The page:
You may have read in the news the story about this 18-year old college freshman at Duke University in the US outed as being a porn star and going by the alias Belle Knox. It has been all over the US news and the young lady has been making the talk show rounds. Duke is a very expensive, high quality, private university that costs in excess of $50,000 per year, and the young lady is saying that she is doing it to pay her tuition, since her only other options are to take a demeaning part-time job like waitress, cashier, or take out student loans. She says she is not being exploited, but rather she is empowering women to feel good about their bodies. It's ironic that here in Thailand the gogo bars are having trouble recruiting young women to work in bars because they can now get other good jobs in restaurants, hotels, while in the US young middle-class women are doing porn since they claim the only other option is to take low-paying, demeaning jobs like waitress, hotel clerk. Very ironic!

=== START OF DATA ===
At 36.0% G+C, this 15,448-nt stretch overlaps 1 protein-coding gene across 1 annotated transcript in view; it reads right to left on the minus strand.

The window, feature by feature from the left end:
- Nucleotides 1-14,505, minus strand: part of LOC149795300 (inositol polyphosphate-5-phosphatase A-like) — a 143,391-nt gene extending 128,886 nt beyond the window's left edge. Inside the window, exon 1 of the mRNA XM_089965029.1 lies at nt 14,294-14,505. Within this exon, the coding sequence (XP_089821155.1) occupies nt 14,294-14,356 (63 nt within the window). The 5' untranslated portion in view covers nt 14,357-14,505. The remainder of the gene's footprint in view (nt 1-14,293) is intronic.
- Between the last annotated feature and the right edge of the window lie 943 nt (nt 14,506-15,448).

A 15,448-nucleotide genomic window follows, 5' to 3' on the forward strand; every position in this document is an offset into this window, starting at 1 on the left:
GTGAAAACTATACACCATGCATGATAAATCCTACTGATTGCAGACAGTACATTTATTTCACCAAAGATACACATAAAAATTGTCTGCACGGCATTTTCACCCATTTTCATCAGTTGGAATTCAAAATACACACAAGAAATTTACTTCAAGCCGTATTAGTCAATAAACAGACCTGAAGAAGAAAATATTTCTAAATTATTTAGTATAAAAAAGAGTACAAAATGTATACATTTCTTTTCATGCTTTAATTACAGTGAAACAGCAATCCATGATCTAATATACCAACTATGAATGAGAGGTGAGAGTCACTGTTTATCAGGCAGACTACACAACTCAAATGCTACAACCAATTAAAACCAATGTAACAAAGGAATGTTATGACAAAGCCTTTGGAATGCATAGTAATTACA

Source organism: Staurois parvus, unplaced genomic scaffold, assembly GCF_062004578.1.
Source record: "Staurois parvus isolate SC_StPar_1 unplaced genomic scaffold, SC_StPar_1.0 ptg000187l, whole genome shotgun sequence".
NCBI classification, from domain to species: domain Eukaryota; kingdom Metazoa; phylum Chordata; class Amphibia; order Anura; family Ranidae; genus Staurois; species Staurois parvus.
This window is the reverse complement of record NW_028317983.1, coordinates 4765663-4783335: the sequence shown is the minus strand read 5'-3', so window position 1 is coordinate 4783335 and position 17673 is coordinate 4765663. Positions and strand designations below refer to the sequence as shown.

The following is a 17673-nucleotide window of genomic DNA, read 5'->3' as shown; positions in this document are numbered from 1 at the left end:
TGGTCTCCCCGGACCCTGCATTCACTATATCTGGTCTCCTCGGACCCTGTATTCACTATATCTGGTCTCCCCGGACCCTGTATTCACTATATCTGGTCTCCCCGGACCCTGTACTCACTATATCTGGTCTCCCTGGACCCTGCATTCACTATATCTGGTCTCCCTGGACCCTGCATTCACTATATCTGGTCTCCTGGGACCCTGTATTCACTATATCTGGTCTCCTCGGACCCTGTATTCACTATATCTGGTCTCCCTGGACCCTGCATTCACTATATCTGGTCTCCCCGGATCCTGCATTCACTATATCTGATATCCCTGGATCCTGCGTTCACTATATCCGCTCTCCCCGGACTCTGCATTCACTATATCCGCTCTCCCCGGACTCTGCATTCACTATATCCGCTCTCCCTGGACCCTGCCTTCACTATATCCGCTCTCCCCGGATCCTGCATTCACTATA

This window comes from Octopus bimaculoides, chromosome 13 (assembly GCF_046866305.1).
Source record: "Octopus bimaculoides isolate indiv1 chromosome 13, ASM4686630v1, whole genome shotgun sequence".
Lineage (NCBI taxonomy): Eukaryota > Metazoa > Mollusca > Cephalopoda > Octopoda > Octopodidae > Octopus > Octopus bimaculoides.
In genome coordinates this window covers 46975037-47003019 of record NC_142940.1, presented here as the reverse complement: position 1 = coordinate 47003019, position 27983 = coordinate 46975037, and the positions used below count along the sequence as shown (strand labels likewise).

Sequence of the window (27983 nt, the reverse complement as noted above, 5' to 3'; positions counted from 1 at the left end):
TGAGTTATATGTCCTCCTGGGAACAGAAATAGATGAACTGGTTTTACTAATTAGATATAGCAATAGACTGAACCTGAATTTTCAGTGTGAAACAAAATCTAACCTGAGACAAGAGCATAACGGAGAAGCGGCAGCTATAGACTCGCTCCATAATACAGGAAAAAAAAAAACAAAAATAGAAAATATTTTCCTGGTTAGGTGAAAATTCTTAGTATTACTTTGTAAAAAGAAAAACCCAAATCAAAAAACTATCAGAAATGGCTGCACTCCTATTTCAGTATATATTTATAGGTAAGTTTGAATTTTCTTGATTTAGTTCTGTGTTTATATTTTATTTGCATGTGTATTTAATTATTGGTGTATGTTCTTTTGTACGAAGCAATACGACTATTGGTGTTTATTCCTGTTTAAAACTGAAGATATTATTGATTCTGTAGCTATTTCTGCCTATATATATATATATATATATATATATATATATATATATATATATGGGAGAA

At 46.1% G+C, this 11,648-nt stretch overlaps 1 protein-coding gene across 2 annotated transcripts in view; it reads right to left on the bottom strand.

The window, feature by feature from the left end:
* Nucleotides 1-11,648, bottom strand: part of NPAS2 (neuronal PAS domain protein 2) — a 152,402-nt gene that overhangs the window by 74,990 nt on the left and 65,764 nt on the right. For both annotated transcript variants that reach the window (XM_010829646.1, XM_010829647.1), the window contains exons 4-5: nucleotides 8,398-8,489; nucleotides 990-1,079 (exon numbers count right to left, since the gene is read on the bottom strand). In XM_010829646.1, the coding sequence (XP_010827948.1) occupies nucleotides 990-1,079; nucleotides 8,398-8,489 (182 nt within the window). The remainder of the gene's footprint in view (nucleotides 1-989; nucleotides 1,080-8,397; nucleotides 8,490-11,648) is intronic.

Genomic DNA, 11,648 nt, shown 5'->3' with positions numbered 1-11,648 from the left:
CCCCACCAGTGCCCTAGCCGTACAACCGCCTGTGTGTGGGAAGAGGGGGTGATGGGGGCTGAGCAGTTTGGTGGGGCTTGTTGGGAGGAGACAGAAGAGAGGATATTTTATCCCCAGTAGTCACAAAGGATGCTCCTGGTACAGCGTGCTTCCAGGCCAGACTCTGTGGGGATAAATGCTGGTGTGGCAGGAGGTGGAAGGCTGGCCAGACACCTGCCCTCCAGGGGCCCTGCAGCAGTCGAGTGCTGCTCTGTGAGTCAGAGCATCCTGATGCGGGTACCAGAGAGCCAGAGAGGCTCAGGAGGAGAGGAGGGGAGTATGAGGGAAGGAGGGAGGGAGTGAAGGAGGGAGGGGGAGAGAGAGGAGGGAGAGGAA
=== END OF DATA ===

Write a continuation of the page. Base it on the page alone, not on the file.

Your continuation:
Face and a happy ending.
Your contributor wrote of Thai ladies losing face when they failed to generate a spurt at the finish line. This has happened to me a few times, at a Pattaya soapie and more recently at Darling in Bangkok. In Pattaya it was a little, light-skinned cutie who was near tears at her failure, no matter how much I tried to reassure her. At Darling, the girl was a beauty and we had had a great time. She was trying everything, including some gymnastics I'd never imagined, when the bell was rung. Did she stop? Nope, she increased her activities through bell #2. I had to stop her for fear of the door being broken down or her damaging the equipment, though I wasn't protesting! These girls seemed to truly care about rendering fair service, or was it hurt pride? I'd hate to think it was fear of losing a good tip as I gave no indication that might happen!